Written by Michael Lewis on February 26, 2019
As highway capacity grows more slowly than traffic does and we see such gaps expanding in mass transit too, look down the road at the end game: are live-work-play communities going to become not just convenient but necessary?
Are our children and grandchildren destined to seldom leave their neighborhoods, venturing out only for specialized trips?
We think of freedom of movement as a right, like freedom of speech or religion. But the harder individual mobility becomes as population and visitors increase, the more limits we will face.
Those limits today are convenience and economics. How much time are we willing to expend to get from here to there? How much cash are we willing to expend on expressways that have variable toll lanes? How much will we pay for luxury rail?
Such limits based on convenience and economics favor the well-to-do, who don’t have to think twice about the choices. It is the less well off, however, who must travel a long way to work because little affordable housing is near jobs they can hold.
Government continues to plan mobility gains in transit to ease the pressure, especially on those who must live far from work. But as we all await the six transit corridors of the promised Smart plan in Miami-Dade County, pressures build with more people trying to get more places at the same time but no added capacity.
County government is trying to move more of us faster – thus adding capacity – with technology like smart traffic signals that can move more cars through any given point every hour by changing timing to match the real traffic flow. And that will be a boost – until the constant increase in people trying to get around is greater than the gain from signal timing, which is finite while demand growth seems infinite.
Take one statistic in this week’s Miami Today: total Florida visitors have risen 45% in the past seven years, from 87.3 million in 2011 to more than 126 million last year. We need those visitors for our economy, but they all join residents in trying to get around quickly. Miami-Dade’s visitor growth is surely far greater than mobility gains.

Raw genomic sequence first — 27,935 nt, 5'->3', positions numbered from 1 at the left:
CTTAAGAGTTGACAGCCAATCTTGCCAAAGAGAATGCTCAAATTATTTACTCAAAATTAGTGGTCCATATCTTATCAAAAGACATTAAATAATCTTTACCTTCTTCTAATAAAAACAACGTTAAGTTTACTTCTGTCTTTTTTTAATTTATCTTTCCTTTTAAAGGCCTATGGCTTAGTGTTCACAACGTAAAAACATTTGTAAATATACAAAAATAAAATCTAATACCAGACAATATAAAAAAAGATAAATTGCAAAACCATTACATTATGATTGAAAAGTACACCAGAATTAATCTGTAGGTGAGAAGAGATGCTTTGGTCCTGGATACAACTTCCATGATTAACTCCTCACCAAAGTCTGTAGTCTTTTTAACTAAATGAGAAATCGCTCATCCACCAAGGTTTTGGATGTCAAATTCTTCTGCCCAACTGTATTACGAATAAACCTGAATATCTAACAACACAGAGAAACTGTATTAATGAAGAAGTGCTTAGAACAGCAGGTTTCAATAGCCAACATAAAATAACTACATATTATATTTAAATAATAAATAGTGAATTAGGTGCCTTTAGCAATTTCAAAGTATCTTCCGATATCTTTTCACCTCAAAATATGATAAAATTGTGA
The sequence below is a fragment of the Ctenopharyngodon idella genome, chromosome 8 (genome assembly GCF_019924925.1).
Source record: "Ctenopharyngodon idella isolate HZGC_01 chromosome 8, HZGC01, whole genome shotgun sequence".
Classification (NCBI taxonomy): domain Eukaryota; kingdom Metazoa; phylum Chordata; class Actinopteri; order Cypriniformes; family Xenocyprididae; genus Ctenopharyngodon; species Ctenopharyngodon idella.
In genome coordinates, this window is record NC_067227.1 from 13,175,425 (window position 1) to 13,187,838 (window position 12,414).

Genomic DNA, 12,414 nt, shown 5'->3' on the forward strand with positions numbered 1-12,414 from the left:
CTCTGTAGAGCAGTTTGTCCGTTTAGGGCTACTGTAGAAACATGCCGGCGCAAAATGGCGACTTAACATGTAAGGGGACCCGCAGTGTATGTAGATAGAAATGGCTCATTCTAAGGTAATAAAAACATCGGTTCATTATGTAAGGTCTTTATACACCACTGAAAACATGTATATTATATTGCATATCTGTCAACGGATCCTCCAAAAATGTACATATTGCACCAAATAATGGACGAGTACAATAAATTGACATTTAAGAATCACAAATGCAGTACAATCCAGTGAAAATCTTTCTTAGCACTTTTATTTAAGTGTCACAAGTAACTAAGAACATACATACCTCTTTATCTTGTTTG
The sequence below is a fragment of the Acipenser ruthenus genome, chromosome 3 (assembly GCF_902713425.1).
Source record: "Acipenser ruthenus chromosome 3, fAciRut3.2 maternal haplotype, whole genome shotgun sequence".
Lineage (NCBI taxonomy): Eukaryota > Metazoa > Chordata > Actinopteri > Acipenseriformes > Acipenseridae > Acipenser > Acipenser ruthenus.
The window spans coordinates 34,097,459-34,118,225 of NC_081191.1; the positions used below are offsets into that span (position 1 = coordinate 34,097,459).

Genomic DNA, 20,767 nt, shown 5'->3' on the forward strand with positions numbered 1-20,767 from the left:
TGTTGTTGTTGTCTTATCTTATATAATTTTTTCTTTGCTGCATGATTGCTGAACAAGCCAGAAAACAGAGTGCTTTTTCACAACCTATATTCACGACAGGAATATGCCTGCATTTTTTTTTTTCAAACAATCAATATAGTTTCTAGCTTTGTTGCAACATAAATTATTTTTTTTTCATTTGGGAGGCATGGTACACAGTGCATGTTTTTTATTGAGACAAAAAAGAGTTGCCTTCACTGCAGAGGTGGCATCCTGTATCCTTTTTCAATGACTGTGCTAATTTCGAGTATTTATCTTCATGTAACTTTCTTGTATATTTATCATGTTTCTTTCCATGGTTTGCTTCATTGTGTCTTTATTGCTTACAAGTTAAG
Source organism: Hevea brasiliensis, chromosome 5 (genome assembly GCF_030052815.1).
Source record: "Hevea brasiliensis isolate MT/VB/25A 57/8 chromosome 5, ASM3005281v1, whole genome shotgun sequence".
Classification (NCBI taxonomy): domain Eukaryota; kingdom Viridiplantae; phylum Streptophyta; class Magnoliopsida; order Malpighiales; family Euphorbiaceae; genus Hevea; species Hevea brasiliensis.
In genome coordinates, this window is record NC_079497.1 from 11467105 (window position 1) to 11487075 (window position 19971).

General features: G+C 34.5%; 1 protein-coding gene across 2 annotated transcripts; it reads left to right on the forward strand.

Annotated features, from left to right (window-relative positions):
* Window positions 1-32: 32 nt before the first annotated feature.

Even if mobility could keep pace we should be encouraging live-work-play areas such as those in Doral, Coral Gables and Miami Lakes. They are easier on the environment in using less energy for mobility. Moreover, all-in-one communities probably generate more civic pride, unity and good governance – studies would be interesting.
But if we can’t solve growing mobility issues quickly, we’re most likely headed out of necessity toward smaller areas where we spend most of our lives. We are rapidly fencing ourselves in.
We recognize that no single change can relax the pressure of decreasing mobility. It’s many smaller steps, each doing a bit of the job, whether that means adding biking or walking trails to handle some recreational trips or bike lanes for some commuters or trolleys for small areas of the community – anything that helps is a step forward while we seek money and willpower to take major mass transit strides.
Meanwhile, we individually build personal fences. Friends won’t travel across the county for a visit: it’s too time-consuming and timing is so uncertain that if they did come they might be an hour late. Those who went two places in an evening say one is enough now. Some skip major events because of the trip time. Some won’t leave home on busy weekends.
Those are individual choices. But the more of us who make them, the taller the fences we surround ourselves with. We’re not fencing others out; we’re fencing ourselves in.
Some people have always done that, but far more are now. And that begins to change the way we all live.
Because there is no silver bullet to fix transportation, there is also no silver bullet to stop us from erecting fences that we are reluctant to cross. Some of us have greater tolerance for mobility inconveniences than others. And some can afford to minimize inconveniences with cash.
But view the changes of recent decades and look ahead, realizing that these changes are coming faster and faster as mobility capacity is used up and population grows.
Three decades ago we zipped through the Brickell area in two minutes. Try that today. Then think of the area’s continued density growth and image the not-too-distant future.
The likelihood is that areas like Brickell are going to work better and better for their live-work-play residents, and the rest of us will visit them less often.
Such changes wouldn’t decrease the need for more mobility. Every step we take to make it more convenient and quicker to get around is vital.
At the same time, however, developers and redevelopers are likely to be tailoring more and more areas not to commuters but to the live-work-play lifestyle that seems destined to become more prized as mobility issues take a greater toll on us all.